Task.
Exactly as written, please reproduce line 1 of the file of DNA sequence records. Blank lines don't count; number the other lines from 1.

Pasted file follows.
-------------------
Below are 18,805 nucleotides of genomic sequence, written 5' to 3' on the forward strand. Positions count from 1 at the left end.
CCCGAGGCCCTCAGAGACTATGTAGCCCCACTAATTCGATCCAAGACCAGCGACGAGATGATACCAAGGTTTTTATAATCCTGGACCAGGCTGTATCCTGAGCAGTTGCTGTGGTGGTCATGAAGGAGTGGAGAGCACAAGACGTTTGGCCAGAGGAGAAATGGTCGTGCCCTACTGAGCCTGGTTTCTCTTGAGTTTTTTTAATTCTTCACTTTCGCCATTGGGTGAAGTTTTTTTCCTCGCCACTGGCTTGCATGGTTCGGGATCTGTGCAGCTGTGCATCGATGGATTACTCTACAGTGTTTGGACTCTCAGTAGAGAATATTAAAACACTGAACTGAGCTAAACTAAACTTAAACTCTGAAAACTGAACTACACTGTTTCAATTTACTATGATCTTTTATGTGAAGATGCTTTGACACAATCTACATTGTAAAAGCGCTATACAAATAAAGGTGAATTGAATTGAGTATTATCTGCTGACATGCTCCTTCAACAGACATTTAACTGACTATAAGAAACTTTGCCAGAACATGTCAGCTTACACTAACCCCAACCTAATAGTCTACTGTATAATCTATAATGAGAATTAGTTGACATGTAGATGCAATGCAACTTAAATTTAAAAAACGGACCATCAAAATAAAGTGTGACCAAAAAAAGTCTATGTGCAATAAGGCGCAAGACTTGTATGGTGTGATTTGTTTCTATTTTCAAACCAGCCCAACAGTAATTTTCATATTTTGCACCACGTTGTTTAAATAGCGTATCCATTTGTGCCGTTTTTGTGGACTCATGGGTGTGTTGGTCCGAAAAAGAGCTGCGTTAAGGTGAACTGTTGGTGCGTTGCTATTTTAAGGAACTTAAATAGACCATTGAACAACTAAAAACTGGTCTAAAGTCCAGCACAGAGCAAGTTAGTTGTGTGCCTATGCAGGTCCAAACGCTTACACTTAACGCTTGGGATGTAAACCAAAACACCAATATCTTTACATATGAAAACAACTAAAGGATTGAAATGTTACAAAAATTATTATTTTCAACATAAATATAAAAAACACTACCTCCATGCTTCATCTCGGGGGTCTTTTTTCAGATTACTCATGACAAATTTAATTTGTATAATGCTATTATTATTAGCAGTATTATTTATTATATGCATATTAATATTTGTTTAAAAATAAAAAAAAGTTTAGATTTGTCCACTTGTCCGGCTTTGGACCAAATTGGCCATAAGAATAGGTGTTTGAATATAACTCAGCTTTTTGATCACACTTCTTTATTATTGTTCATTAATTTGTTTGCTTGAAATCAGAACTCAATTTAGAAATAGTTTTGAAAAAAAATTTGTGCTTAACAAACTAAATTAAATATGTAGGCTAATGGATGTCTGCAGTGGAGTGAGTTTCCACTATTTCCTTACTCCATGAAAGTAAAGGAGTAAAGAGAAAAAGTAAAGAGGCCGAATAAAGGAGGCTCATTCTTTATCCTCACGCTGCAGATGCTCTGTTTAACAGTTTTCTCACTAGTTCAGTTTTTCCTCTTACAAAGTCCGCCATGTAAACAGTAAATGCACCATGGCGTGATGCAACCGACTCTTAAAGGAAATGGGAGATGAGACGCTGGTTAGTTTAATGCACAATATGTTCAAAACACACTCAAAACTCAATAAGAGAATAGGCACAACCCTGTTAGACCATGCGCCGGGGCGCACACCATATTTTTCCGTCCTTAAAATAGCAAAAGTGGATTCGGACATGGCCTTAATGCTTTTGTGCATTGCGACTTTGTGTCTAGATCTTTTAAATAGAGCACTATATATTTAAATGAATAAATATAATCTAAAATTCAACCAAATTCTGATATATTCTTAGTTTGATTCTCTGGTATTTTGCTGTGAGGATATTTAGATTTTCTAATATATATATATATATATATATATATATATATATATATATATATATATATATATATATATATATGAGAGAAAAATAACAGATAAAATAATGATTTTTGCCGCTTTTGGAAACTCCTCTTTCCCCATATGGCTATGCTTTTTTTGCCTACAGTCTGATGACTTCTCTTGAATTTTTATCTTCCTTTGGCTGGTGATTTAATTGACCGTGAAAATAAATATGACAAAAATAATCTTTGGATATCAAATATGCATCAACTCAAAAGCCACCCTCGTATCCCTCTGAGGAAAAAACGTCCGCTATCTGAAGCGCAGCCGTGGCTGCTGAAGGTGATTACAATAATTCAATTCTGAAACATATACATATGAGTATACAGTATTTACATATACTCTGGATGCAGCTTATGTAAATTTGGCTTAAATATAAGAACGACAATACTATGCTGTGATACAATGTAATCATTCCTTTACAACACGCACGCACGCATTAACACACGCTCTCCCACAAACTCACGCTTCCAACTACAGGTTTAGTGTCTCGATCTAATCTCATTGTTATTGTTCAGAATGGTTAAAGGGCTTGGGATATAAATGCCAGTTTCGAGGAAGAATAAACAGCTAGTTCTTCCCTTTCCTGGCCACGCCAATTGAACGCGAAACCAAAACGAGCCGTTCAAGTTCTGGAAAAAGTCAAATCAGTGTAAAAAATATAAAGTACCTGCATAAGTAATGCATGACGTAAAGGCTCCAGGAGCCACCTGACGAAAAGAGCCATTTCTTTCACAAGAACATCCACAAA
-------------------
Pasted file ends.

Below are 18,805 nucleotides of genomic sequence, written 5' to 3' on the forward strand. Positions count from 1 at the left end.